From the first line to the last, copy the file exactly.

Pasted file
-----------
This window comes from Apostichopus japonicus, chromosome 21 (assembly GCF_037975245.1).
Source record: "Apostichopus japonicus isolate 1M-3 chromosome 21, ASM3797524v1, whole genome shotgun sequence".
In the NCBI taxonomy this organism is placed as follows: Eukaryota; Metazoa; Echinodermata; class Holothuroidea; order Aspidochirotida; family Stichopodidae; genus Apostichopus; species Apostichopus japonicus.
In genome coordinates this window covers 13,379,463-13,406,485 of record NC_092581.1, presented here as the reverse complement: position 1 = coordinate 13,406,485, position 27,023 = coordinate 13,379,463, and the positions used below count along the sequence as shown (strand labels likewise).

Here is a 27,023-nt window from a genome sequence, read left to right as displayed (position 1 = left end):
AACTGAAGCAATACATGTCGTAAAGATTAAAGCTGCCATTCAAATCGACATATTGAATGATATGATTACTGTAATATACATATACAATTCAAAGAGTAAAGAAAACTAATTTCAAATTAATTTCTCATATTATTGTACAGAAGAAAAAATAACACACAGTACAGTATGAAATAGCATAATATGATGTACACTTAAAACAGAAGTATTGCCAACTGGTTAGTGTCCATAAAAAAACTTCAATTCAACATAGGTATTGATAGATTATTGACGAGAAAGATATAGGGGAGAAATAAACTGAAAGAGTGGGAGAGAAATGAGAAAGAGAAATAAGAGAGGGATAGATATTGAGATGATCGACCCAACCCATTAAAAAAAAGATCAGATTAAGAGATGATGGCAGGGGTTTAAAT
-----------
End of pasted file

This window comes from Apostichopus japonicus, chromosome 21 (assembly GCF_037975245.1).
Source record: "Apostichopus japonicus isolate 1M-3 chromosome 21, ASM3797524v1, whole genome shotgun sequence".
In the NCBI taxonomy this organism is placed as follows: Eukaryota; Metazoa; Echinodermata; class Holothuroidea; order Aspidochirotida; family Stichopodidae; genus Apostichopus; species Apostichopus japonicus.
In genome coordinates this window covers 13,379,463-13,406,485 of record NC_092581.1, presented here as the reverse complement: position 1 = coordinate 13,406,485, position 27,023 = coordinate 13,379,463, and the positions used below count along the sequence as shown (strand labels likewise).

Here is a 27,023-nt window from a genome sequence, read left to right as displayed (position 1 = left end):
AACTGAAGCAATACATGTCGTAAAGATTAAAGCTGCCATTCAAATCGACATATTGAATGATATGATTACTGTAATATACATATACAATTCAAAGAGTAAAGAAAACTAATTTCAAATTAATTTCTCATATTATTGTACAGAAGAAAAAATAACACACAGTACAGTATGAAATAGCATAATATGATGTACACTTAAAACAGAAGTATTGCCAACTGGTTAGTGTCCATAAAAAAACTTCAATTCAACATAGGTATTGATAGATTATTGACGAGAAAGATATAGGGGAGAAATAAACTGAAAGAGTGGGAGAGAAATGAGAAAGAGAAATAAGAGAGGGATAGATATTGAGATGATCGACCCAACCCATTAAAAAAAAGATCAGATTAAGAGATGATGGCAGGGGTTTAAAT